Center for the Study of Democracy
An Organized Research Unit University of California, Irvine www.democ.uci.edu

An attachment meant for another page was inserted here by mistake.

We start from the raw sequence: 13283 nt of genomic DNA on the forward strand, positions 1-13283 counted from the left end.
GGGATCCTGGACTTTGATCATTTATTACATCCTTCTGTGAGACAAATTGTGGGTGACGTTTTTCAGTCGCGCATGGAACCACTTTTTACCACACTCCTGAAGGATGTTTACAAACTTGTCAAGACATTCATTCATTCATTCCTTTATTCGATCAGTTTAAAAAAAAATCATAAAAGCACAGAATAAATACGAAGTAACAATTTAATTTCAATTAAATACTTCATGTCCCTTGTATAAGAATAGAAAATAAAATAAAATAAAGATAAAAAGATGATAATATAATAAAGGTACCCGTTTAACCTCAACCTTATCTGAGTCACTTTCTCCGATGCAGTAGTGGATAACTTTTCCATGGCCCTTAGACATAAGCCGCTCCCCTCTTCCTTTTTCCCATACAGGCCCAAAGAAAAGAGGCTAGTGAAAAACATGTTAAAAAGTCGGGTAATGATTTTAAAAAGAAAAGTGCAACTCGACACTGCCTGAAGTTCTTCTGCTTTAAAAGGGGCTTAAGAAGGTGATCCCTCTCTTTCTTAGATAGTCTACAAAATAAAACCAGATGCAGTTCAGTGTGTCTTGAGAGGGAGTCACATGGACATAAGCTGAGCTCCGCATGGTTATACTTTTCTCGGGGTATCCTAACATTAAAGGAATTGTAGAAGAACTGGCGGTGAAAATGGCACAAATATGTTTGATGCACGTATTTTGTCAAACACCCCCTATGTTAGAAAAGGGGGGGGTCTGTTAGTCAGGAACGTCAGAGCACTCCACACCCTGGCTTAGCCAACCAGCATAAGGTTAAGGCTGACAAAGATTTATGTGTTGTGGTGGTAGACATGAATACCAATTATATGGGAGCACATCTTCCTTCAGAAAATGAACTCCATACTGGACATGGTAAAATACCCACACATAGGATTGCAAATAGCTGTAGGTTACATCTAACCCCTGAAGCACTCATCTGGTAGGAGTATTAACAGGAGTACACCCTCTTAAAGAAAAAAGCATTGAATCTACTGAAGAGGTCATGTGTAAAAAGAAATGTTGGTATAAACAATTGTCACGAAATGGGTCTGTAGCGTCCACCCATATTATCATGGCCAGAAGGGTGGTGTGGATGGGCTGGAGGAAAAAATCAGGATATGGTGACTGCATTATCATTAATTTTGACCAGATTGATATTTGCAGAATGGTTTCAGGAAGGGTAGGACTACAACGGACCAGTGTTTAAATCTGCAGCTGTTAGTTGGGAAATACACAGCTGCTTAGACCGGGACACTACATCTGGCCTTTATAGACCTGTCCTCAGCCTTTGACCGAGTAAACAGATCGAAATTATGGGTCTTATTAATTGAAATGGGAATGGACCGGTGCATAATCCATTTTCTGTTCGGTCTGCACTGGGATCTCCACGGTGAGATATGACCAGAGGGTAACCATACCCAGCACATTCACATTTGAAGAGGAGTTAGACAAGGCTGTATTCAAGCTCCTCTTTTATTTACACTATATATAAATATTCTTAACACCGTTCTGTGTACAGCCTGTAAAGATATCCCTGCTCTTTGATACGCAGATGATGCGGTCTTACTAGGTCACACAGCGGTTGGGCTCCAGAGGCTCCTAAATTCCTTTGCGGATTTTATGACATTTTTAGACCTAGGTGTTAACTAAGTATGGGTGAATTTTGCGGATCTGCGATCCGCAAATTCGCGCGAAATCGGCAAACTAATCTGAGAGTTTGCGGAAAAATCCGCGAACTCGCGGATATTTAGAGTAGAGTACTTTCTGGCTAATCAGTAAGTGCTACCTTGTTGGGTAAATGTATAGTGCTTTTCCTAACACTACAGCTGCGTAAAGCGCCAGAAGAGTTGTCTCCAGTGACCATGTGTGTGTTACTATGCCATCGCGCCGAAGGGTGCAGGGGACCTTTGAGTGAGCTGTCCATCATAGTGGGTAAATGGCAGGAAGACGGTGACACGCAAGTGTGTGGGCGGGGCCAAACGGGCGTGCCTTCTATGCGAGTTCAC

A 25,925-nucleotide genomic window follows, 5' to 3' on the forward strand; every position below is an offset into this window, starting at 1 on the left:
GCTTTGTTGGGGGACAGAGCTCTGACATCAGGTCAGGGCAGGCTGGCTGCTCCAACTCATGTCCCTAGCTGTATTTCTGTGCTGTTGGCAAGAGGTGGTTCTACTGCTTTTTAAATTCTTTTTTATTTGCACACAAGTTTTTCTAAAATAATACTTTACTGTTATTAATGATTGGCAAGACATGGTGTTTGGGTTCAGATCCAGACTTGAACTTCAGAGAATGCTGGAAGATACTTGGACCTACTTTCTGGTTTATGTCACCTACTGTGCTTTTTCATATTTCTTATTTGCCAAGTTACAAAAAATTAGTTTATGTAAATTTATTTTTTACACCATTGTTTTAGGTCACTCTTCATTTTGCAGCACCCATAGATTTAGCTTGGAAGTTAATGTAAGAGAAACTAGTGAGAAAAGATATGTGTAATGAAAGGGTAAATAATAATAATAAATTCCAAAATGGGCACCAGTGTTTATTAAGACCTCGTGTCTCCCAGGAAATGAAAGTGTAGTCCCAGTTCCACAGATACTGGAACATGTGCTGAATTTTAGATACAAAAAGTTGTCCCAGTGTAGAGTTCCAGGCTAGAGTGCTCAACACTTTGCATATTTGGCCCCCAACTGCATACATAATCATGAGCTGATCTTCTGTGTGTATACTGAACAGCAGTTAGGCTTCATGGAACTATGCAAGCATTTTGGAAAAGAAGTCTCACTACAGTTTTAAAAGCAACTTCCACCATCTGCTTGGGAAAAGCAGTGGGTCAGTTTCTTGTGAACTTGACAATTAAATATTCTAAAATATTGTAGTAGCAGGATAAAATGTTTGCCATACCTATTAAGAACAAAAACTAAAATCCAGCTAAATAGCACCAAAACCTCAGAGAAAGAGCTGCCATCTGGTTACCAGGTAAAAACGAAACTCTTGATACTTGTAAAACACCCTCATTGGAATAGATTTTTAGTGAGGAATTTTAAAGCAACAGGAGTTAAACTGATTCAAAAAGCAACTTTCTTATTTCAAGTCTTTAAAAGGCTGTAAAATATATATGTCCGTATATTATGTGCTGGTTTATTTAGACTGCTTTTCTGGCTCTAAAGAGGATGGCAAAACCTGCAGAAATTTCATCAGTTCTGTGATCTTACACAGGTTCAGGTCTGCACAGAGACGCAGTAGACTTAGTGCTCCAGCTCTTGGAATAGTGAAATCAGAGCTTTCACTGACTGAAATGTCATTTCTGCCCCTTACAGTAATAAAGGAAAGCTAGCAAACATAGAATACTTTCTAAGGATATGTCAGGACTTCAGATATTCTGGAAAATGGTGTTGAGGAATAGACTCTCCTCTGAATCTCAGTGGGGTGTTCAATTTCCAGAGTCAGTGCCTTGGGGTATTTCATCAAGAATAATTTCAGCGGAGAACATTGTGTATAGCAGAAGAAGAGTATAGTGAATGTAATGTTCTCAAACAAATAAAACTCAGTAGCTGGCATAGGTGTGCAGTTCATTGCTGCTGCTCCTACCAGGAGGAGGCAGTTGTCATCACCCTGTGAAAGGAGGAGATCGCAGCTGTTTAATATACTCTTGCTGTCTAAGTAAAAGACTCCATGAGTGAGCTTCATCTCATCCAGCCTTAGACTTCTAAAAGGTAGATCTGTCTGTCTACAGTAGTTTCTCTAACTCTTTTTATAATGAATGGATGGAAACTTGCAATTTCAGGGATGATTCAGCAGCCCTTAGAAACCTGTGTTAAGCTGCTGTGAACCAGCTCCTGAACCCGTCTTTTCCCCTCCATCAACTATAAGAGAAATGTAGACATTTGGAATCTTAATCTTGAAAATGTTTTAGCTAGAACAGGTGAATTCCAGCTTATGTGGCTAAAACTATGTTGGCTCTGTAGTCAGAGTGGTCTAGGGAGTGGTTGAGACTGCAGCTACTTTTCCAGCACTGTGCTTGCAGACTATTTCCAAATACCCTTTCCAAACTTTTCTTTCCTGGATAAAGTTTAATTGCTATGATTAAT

I want to begin by thanking the UC Irvine Center for Democracy, for asking me to present this lecture. Harry Eckstein was one of the great contributors to the social science literature on the conditions for democracy and on political culture. And this Center is one of the most active, creative, and resourceful academic centers on democracy. I know that no small measure of the credit for that goes to the intellectual inspiration that Harry Eckstein gave his colleagues here at UC Irvine, and also to the leadership of Professor Russ Dalton. My subject tonight is a difficult one. It would be hard enough to address it in normal circumstances. But these are far from normal times. We are in the midst of a major war whose primary purpose, in the minds of many of the Administration officials who have pressed for it relentlessly, is to spread democracy in the most unlikely of places. I will briefly address this challenge near the end of my lecture, and will welcome your comments and questions. But mainly, I want to address a broader question: Can any country become a democracy. Which is to ask as well, can every country become a democracy? Let me begin by talking about the stunning trend of the past three decades. As Samuel Huntington has documented in his seminal work, The Third Wave: Democratization in the Late Twentieth Century, a powerful wave of democratic transitions began in April 1974, when the Portuguese dictatorship was overthrown in a military coup. It was far from clear then (28 years ago this month) that Portugal would become a democracy. It had never been one before. It had just been through half a century of quasi-fascist rule. The Spanish dictator, Francisco Franco, held on to power over the border. Both countries were steeped in a Latin, Catholic culture that was dismissed by many political scientists and commentators as being unsuited...